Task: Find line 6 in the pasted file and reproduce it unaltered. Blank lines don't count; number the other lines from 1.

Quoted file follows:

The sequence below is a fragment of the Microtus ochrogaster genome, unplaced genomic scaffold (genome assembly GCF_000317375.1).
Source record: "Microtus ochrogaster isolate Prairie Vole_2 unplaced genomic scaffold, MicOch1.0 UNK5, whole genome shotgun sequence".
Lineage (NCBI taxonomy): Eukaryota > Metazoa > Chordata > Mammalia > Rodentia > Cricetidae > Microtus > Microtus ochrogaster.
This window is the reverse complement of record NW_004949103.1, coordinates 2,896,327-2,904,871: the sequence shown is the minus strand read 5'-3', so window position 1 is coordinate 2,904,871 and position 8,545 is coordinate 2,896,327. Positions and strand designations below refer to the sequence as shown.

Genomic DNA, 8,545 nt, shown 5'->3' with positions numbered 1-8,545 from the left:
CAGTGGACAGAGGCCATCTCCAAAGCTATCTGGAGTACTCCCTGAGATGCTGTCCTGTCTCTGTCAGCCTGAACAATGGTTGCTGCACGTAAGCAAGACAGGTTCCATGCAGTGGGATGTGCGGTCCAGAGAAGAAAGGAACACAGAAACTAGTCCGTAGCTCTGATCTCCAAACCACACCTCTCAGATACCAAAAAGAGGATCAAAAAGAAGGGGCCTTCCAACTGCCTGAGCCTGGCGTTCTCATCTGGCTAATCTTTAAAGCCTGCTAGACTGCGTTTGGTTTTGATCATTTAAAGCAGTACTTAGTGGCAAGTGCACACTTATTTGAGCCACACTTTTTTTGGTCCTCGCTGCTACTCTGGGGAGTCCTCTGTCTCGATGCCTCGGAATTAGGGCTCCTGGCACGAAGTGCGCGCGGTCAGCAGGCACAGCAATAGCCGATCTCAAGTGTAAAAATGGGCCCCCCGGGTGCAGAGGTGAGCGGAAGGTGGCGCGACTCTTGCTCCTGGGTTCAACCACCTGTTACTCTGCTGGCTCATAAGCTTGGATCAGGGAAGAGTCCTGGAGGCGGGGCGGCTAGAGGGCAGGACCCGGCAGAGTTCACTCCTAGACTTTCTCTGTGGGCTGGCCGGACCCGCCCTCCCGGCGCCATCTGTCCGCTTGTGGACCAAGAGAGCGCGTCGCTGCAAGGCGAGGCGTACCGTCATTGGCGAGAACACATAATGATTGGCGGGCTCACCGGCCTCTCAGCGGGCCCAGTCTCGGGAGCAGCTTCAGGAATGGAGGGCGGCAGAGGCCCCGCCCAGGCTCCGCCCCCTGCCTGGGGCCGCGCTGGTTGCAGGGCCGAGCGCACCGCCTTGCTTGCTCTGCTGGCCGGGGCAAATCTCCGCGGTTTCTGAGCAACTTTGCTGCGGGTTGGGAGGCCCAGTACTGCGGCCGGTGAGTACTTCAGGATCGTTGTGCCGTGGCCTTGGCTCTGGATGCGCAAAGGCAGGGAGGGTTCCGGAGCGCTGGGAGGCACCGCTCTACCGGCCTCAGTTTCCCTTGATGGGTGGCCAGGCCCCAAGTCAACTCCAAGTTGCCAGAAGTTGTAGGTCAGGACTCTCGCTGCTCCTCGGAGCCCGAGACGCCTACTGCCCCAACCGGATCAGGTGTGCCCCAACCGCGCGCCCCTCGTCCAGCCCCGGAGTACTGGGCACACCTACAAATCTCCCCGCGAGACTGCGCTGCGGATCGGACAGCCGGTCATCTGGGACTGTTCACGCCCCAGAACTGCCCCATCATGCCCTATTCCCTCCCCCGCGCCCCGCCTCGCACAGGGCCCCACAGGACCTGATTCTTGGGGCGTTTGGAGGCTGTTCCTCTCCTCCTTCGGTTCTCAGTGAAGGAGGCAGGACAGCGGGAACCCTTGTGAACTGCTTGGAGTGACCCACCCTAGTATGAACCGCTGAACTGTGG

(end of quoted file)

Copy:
CAGTGGACAGAGGCCATCTCCAAAGCTATCTGGAGTACTCCCTGAGATGCTGTCCTGTCTCTGTCAGCCTGAACAATGGTTGCTGCACGTAAGCAAGACAGGTTCCATGCAGTGGGATGTGCGGTCCAGAGAAGAAAGGAACACAGAAACTAGTCCGTAGCTCTGATCTCCAAACCACACCTCTCAGATACCAAAAAGAGGATCAAAAAGAAGGGGCCTTCCAACTGCCTGAGCCTGGCGTTCTCATCTGGCTAATCTTTAAAGCCTGCTAGACTGCGTTTGGTTTTGATCATTTAAAGCAGTACTTAGTGGCAAGTGCACACTTATTTGAGCCACACTTTTTTTGGTCCTCGCTGCTACTCTGGGGAGTCCTCTGTCTCGATGCCTCGGAATTAGGGCTCCTGGCACGAAGTGCGCGCGGTCAGCAGGCACAGCAATAGCCGATCTCAAGTGTAAAAATGGGCCCCCCGGGTGCAGAGGTGAGCGGAAGGTGGCGCGACTCTTGCTCCTGGGTTCAACCACCTGTTACTCTGCTGGCTCATAAGCTTGGATCAGGGAAGAGTCCTGGAGGCGGGGCGGCTAGAGGGCAGGACCCGGCAGAGTTCACTCCTAGACTTTCTCTGTGGGCTGGCCGGACCCGCCCTCCCGGCGCCATCTGTCCGCTTGTGGACCAAGAGAGCGCGTCGCTGCAAGGCGAGGCGTACCGTCATTGGCGAGAACACATAATGATTGGCGGGCTCACCGGCCTCTCAGCGGGCCCAGTCTCGGGAGCAGCTTCAGGAATGGAGGGCGGCAGAGGCCCCGCCCAGGCTCCGCCCCCTGCCTGGGGCCGCGCTGGTTGCAGGGCCGAGCGCACCGCCTTGCTTGCTCTGCTGGCCGGGGCAAATCTCCGCGGTTTCTGAGCAACTTTGCTGCGGGTTGGGAGGCCCAGTACTGCGGCCGGTGAGTACTTCAGGATCGTTGTGCCGTGGCCTTGGCTCTGGATGCGCAAAGGCAGGGAGGGTTCCGGAGCGCTGGGAGGCACCGCTCTACCGGCCTCAGTTTCCCTTGATGGGTGGCCAGGCCCCAAGTCAACTCCAAGTTGCCAGAAGTTGTAGGTCAGGACTCTCGCTGCTCCTCGGAGCCCGAGACGCCTACTGCCCCAACCGGATCAGGTGTGCCCCAACCGCGCGCCCCTCGTCCAGCCCCGGAGTACTGGGCACACCTACAAATCTCCCCGCGAGACTGCGCTGCGGATCGGACAGCCGGTCATCTGGGACTGTTCACGCCCCAGAACTGCCCCATCATGCCCTATTCCCTCCCCCGCGCCCCGCCTCGCACAGGGCCCCACAGGACCTGATTCTTGGGGCGTTTGGAGGCTGTTCCTCTCCTCCTTCGGTTCTCAGTGAAGGAGGCAGGACAGCGGGAACCCTTGTGAACTGCTTGGAGTGACCCACCCTAGTATGAACCGCTGAACTGTGG